## SANDHYA TYAGI B.SC CS 6TH SEM Page 27

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Standard (AES)
This discussion has prepared us
to describe the advanced Encryption Standard,
an algorithm also known as Rijnadael after its
inventors Vincent and Joan Daemen. This
algorithm acts on 128-bit blocks and can use a
key of 128, 192 or 256 bits in length. It is an SP-
network; in order to specify it, we need to fix
the S-boxes, the linear transformation between
the rounds, and the way in which the key is
The linear transformation is based on
arranging the 16 bytes of the value being
enciphered in a square and then doing byte
wise shuffling and mixing operations.

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1 …
2
3
4
Shift row
1
2
3
4
Mix column
Figure: the Rijndael linear transformation,
illustrated by its effect on byte 3 of the input.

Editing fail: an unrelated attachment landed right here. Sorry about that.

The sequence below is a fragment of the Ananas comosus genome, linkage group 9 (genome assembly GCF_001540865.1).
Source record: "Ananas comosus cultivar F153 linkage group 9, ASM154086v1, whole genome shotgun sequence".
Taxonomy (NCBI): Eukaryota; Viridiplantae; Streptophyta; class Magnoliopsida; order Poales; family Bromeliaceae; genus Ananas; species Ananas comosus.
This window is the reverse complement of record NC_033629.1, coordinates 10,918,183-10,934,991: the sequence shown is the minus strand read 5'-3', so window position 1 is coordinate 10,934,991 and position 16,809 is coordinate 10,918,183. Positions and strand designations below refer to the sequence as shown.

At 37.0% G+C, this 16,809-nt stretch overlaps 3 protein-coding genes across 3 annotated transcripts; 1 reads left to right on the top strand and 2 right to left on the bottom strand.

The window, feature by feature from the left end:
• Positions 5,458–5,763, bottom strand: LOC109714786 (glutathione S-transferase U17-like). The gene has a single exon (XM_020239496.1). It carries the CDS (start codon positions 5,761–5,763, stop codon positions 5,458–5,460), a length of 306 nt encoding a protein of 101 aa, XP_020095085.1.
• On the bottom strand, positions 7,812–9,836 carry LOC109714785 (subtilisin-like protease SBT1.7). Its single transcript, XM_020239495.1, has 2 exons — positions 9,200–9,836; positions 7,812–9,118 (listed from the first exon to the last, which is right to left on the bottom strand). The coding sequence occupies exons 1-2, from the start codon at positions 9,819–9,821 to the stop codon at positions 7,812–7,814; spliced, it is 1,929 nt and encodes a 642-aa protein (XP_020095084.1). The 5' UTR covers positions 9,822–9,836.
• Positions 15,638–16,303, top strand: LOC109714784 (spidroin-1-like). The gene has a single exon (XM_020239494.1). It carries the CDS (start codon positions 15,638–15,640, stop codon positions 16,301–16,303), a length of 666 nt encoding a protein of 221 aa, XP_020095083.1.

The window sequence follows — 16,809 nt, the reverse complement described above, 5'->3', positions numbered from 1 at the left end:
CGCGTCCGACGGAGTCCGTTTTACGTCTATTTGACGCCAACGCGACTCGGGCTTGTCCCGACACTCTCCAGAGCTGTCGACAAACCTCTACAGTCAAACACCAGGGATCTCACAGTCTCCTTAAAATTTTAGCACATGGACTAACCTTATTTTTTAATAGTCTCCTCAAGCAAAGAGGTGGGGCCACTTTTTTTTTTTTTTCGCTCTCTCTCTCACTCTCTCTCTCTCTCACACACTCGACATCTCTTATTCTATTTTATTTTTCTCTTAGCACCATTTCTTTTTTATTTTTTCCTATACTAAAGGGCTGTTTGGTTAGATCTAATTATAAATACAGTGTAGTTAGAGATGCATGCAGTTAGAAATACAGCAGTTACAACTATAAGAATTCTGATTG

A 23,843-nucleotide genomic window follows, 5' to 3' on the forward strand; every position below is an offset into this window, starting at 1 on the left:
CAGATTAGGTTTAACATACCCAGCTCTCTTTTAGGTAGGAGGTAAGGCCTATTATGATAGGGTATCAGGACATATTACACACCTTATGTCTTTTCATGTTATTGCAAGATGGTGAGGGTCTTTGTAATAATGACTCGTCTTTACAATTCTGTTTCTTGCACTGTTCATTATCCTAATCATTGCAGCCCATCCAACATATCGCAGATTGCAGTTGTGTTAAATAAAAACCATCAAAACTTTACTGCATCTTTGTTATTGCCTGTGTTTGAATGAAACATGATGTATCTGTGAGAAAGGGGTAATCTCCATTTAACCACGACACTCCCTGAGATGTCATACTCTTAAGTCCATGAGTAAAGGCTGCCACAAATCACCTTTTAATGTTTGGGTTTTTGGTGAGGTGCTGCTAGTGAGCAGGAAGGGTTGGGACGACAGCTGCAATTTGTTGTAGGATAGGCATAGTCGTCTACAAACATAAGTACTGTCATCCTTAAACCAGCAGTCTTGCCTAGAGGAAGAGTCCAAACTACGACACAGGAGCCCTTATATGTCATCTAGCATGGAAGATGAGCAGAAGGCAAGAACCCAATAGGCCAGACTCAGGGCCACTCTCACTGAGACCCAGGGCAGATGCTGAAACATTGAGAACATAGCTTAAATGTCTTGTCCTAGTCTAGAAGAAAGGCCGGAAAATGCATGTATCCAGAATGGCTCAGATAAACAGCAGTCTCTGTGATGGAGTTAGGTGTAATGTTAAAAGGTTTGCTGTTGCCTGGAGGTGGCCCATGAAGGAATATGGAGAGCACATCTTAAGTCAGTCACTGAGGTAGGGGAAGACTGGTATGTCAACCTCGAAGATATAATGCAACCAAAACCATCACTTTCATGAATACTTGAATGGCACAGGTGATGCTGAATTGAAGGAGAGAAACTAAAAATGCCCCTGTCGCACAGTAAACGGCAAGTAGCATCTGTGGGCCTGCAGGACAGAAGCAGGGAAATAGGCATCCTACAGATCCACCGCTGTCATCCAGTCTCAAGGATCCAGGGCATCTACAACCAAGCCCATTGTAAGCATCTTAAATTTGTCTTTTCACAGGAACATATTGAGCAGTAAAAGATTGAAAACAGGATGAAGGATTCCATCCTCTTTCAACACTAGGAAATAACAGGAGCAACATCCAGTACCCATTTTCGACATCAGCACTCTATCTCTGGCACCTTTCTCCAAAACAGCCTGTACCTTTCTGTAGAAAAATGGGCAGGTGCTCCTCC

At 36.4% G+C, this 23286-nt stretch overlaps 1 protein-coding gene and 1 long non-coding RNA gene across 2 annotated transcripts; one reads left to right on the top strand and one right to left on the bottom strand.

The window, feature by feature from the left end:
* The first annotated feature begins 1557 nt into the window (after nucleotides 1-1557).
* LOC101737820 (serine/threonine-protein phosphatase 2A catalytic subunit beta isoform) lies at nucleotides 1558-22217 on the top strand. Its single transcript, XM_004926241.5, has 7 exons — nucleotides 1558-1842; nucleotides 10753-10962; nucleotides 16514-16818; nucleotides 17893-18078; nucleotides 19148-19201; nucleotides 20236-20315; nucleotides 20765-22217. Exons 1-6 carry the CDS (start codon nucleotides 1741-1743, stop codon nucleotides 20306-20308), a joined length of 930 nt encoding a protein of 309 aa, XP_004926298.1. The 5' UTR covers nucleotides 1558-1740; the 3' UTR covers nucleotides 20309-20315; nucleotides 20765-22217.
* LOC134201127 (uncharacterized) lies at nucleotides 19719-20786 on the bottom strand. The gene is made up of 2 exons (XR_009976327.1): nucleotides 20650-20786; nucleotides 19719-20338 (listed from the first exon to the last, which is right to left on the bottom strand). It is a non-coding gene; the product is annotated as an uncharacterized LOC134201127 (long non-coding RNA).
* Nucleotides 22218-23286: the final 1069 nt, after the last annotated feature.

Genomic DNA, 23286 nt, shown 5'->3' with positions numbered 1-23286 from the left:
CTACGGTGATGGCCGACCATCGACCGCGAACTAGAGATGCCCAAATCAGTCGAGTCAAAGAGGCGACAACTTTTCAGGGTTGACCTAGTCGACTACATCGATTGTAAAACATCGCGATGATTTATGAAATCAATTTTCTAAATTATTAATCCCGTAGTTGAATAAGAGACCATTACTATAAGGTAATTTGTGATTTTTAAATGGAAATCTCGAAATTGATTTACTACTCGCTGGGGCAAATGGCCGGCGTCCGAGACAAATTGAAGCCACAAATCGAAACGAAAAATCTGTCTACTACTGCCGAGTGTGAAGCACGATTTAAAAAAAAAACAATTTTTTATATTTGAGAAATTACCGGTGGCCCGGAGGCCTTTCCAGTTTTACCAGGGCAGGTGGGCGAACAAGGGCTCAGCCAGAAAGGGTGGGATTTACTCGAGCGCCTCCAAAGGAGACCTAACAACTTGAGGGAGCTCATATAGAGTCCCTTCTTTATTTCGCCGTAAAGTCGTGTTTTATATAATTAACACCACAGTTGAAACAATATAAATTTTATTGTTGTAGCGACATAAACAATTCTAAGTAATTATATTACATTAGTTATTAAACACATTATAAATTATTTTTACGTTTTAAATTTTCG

The key material is added byte by byte after the
linear transformation. This means that 16 bytes
of key material are need per round; they are
derived from the user supplied key material by
means of a recurrence.

## SANDHYA TYAGI B.SC CS 6TH SEM Page 29

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Feistel ciphers
Most block ciphers use a more complex
structure, which was invented by Horst Feistel’s
technicians while they were developing
cryptographic protection for IFF in the 1950s
and early 1960s.
A Feistel cipher has the ladder structure. the
inputs split up into two blocks, the left half and
the right half, using exclusive-or then, a
function f2 of the right half is computed and
combined with the left half, and so on.

## SANDHYA TYAGI B.SC CS 6TH SEM Page 30

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DES
THE DES ALGORITHM IS WIDELY USED IN
BANKING, GOVERNMENT, AND ENBEDDED
APPLICATION.
For example, it is the standard in automatic
teller machine networks.